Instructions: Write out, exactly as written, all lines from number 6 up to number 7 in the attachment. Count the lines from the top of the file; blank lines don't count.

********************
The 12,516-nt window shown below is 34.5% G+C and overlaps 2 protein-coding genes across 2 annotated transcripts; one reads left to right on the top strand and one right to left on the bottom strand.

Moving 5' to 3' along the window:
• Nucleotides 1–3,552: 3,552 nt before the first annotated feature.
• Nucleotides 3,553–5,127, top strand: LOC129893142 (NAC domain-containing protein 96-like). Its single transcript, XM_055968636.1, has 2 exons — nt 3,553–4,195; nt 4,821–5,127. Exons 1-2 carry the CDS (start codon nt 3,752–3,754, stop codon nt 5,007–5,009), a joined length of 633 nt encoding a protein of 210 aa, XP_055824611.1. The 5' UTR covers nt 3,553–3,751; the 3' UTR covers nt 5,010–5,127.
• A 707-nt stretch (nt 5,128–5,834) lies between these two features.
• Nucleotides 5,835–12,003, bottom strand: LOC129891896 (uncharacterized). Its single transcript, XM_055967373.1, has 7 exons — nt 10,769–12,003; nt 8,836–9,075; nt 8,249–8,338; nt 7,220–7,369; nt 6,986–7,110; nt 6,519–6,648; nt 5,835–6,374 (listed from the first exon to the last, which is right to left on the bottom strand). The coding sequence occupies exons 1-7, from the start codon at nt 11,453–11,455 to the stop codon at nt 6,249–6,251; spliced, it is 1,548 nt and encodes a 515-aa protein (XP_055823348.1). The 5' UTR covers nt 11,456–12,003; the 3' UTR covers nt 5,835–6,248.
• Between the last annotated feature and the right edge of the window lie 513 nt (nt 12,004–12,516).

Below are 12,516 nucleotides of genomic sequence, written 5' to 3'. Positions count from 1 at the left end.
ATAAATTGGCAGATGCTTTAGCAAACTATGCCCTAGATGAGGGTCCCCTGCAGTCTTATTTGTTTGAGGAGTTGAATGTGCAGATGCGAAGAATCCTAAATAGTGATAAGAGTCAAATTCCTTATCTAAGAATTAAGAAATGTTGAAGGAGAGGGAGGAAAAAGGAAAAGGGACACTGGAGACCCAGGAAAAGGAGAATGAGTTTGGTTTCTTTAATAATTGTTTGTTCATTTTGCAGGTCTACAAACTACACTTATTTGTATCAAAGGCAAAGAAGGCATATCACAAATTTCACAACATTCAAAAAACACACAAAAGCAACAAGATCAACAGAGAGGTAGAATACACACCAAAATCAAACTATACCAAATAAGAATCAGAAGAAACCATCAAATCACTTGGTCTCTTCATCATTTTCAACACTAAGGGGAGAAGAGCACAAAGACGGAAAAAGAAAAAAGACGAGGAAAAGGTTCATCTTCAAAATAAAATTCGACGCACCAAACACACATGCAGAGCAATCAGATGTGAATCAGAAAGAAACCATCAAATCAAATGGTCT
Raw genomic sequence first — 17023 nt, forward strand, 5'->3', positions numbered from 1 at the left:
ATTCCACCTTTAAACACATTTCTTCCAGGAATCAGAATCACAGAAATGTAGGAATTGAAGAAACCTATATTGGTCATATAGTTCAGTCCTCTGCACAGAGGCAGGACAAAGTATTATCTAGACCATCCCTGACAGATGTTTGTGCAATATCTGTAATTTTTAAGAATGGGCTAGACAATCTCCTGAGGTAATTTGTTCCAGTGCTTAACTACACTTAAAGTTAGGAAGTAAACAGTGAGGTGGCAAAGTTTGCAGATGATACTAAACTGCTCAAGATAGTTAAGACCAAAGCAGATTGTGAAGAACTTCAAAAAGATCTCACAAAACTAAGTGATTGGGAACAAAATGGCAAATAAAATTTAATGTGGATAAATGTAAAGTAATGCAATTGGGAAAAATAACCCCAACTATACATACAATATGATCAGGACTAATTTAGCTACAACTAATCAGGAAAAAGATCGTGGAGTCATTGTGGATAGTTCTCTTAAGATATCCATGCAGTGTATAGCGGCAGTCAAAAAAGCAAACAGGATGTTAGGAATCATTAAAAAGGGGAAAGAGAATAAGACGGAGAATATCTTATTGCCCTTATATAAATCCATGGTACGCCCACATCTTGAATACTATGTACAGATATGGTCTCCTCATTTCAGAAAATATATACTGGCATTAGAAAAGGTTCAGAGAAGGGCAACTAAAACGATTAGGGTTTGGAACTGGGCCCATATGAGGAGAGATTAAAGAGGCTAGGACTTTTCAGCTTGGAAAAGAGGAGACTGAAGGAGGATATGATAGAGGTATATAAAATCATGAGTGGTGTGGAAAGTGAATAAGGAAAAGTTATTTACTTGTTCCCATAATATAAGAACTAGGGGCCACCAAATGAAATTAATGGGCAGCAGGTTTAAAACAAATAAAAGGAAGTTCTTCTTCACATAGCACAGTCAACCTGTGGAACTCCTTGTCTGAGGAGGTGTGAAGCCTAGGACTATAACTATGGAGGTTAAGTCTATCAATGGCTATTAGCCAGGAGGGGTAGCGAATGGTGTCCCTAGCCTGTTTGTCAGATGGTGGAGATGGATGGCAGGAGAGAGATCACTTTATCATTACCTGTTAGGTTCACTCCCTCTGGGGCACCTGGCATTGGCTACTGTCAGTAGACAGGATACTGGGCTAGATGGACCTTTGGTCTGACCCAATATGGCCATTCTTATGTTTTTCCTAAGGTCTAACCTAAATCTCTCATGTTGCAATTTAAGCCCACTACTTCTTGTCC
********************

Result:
• Nucleotides 5,835–12,003, bottom strand: LOC129891896 (uncharacterized). Its single transcript, XM_055967373.1, has 7 exons — nt 10,769–12,003; nt 8,836–9,075; nt 8,249–8,338; nt 7,220–7,369; nt 6,986–7,110; nt 6,519–6,648; nt 5,835–6,374 (listed from the first exon to the last, which is right to left on the bottom strand). The coding sequence occupies exons 1-7, from the start codon at nt 11,453–11,455 to the stop codon at nt 6,249–6,251; spliced, it is 1,548 nt and encodes a 515-aa protein (XP_055823348.1). The 5' UTR covers nt 11,456–12,003; the 3' UTR covers nt 5,835–6,248.
• Between the last annotated feature and the right edge of the window lie 513 nt (nt 12,004–12,516).